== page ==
However, efficient projects that generate real return abound. For example, the economic return from treating a community’s opiate addiction is $12 for each dollar invested. Quality education and infrastructure are similarly profitable and needed in all 50 states.

Family planning is a final crucial investment. The poorest areas of America have the highest birth rates. This stresses the already overburdened health and school systems and increases competition for lower-skilled jobs.

Our challenges today seem staggering, but they’re not. America has recovered from worse. Economic development theory works, and the United States’ boasts the best record in world history. As everywhere in development, our success will hinge on how well we execute. We have incredible talent and resources in this country. We can get this right.

Dr. Rob Cohen ( is a physician, Army veteran and senior advisor for monitoring and evaluation for Maternal and Child Health at the United States Agency for International Development. The views expressed are his own and do not necessarily reflect the views of his agency. His book, “Boom without Bust: How Humans Can Solve Slow-Motion Emergencies” will be published in 2019.

Link to the article –

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Leonard, Coleman and Blunt Performs at MetroStage! – Silke Endress


Leonard, Coleman and Blunt performed classic hits to a sold-out crowd at the historical MetroStage, the oldest professional theatre in Old Town Alexandria, Virginia. Glenn Leonard, Joe Coleman and Joe Blunt wowed the audience with snazzy jazzy choreography, Motown oldies but goodies, rhythm and romance, rock n roll, doo wop, and soul-stirring sing-along favorites.

Where did it all begin?  The three singing sensations are native Washingtonians, living a reminiscent story right out of a Hollywood movie; young men singing on street corners throughout the 1960s and singing together in church.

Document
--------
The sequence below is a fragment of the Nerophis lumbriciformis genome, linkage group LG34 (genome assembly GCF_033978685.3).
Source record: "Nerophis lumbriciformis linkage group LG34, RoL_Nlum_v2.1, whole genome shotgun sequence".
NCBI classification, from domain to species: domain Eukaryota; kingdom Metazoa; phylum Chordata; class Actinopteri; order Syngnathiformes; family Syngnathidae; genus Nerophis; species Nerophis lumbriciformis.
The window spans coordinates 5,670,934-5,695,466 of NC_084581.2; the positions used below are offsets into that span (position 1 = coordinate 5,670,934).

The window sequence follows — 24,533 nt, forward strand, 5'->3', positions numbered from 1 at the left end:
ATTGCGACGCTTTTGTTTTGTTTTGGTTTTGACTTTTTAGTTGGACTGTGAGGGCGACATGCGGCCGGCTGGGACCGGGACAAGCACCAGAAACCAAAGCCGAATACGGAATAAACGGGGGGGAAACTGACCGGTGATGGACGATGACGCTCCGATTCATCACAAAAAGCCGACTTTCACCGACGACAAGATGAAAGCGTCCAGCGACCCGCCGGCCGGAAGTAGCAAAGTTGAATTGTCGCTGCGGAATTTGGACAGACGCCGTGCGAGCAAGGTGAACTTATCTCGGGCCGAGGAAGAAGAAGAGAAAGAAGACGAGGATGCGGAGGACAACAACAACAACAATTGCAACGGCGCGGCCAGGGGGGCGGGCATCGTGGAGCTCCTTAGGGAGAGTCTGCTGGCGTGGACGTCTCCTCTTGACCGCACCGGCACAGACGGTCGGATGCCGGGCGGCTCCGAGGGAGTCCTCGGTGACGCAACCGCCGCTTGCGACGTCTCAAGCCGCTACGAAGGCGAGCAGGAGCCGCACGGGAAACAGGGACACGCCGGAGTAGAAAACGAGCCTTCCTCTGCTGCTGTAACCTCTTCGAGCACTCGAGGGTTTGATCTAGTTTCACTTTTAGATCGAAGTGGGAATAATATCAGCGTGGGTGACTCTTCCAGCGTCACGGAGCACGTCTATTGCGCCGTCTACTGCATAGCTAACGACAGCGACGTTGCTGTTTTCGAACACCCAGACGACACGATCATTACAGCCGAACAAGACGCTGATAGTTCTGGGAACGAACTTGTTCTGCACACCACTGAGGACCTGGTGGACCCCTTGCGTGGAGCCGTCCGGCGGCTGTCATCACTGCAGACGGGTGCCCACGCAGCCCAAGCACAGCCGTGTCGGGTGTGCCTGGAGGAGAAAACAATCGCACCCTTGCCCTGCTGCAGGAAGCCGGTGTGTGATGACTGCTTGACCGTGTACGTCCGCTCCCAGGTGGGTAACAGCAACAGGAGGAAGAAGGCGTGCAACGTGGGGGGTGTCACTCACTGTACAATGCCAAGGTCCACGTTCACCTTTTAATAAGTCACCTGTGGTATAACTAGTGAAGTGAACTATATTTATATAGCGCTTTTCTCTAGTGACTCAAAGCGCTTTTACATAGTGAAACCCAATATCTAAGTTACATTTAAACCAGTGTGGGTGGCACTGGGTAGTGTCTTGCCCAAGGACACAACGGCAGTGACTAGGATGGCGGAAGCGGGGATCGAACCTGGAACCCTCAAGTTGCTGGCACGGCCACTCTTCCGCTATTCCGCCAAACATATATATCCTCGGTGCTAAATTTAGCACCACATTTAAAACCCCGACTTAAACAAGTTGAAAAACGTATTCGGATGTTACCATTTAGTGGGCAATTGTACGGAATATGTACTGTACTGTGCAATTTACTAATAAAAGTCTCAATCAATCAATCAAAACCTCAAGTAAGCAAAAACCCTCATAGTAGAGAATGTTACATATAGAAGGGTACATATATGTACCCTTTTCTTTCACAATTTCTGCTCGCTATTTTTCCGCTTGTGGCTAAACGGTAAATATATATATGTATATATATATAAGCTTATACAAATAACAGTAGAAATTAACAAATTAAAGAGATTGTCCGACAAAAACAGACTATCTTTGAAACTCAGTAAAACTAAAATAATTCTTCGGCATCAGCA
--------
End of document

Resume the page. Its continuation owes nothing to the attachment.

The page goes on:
Joe Coleman remembers meeting Joe Blunt at church for the first time as members of the Junior Choir, which was directed by his mom Rev. Effie Coleman and Joe’s Blunt’s mom Rev. Nan Brown. “We were seven or eight years old, my mom told me to get ready for choir rehearsal to which I said, ‘Mom, I’m not in the choir.’ Mom replied, ‘Oh, I didn’t tell you… you’re in the choir!’, he recalls.  Then, in 1967, Joe Blunt and Glenn Leonard, fresh out of D.C.’s McKinley Tech High School joined forces in a local vocal group.

Leonard, Coleman & Blunt with their faith rooted in God, each followed their individual dreams and was blessed to become lead vocalists in three separate legendary groups.  This foundation starting the trio on the road to fame and fortune and collectively, Leonard, Coleman & Blunt’s groups have sold over 100 million records with dozens of #1 hits everyone in the audience can dance and sing along to.


Three veterans of the music industry, from three of the premier vocal groups of our time, have come together to form the ultimate vocal group experience, “Leonard, Coleman & Blunt”. The trio has a wealth of experience as a result of the many years they’ve spent traveling the globe, with their respective organizations, bringing first-class entertainment to the world stage.  Now, they have joined forces in one, powerful collaboration, to perform hits like, “Only You”, “Just My Imagination” and “Under the Boardwalk” and many of the songs, that we all know and love, that will take you back to a time when love was young and you could understand all of the words to the songs.

MetroStage, executive director Carolyn Griffin was delightfully in awe with the performance and asked the trio to return to MetroStage soon.  Washington, DC’s very own Nick Johnson of WPFW-FM, 89.3 was the event announcer.